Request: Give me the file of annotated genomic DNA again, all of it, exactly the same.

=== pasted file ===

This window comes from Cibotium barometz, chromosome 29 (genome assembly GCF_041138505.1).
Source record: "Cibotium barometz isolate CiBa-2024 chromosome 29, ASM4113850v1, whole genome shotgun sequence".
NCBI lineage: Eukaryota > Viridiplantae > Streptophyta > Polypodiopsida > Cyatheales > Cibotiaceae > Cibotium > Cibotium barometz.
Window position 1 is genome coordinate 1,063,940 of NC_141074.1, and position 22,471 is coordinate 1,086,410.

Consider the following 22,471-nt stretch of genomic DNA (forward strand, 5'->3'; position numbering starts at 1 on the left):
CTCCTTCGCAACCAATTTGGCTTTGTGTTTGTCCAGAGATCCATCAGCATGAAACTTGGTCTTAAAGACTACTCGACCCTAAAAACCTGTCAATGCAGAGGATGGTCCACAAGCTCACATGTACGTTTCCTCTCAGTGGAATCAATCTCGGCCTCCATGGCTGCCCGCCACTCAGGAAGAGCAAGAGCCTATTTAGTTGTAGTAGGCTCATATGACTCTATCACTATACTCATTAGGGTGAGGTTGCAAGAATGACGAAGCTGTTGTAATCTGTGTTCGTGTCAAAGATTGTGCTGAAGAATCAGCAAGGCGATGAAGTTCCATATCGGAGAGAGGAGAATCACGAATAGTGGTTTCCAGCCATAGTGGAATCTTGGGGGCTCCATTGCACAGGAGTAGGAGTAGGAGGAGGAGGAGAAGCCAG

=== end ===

This window comes from Cibotium barometz, chromosome 29 (genome assembly GCF_041138505.1).
Source record: "Cibotium barometz isolate CiBa-2024 chromosome 29, ASM4113850v1, whole genome shotgun sequence".
NCBI lineage: Eukaryota > Viridiplantae > Streptophyta > Polypodiopsida > Cyatheales > Cibotiaceae > Cibotium > Cibotium barometz.
Window position 1 is genome coordinate 1,063,940 of NC_141074.1, and position 22,471 is coordinate 1,086,410.

Consider the following 22,471-nt stretch of genomic DNA (forward strand, 5'->3'; position numbering starts at 1 on the left):
CTCCTTCGCAACCAATTTGGCTTTGTGTTTGTCCAGAGATCCATCAGCATGAAACTTGGTCTTAAAGACTACTCGACCCTAAAAACCTGTCAATGCAGAGGATGGTCCACAAGCTCACATGTACGTTTCCTCTCAGTGGAATCAATCTCGGCCTCCATGGCTGCCCGCCACTCAGGAAGAGCAAGAGCCTATTTAGTTGTAGTAGGCTCATATGACTCTATCACTATACTCATTAGGGTGAGGTTGCAAGAATGACGAAGCTGTTGTAATCTGTGTTCGTGTCAAAGATTGTGCTGAAGAATCAGCAAGGCGATGAAGTTCCATATCGGAGAGAGGAGAATCACGAATAGTGGTTTCCAGCCATAGTGGAATCTTGGGGGCTCCATTGCACAGGAGTAGGAGTAGGAGGAGGAGGAGAAGCCAG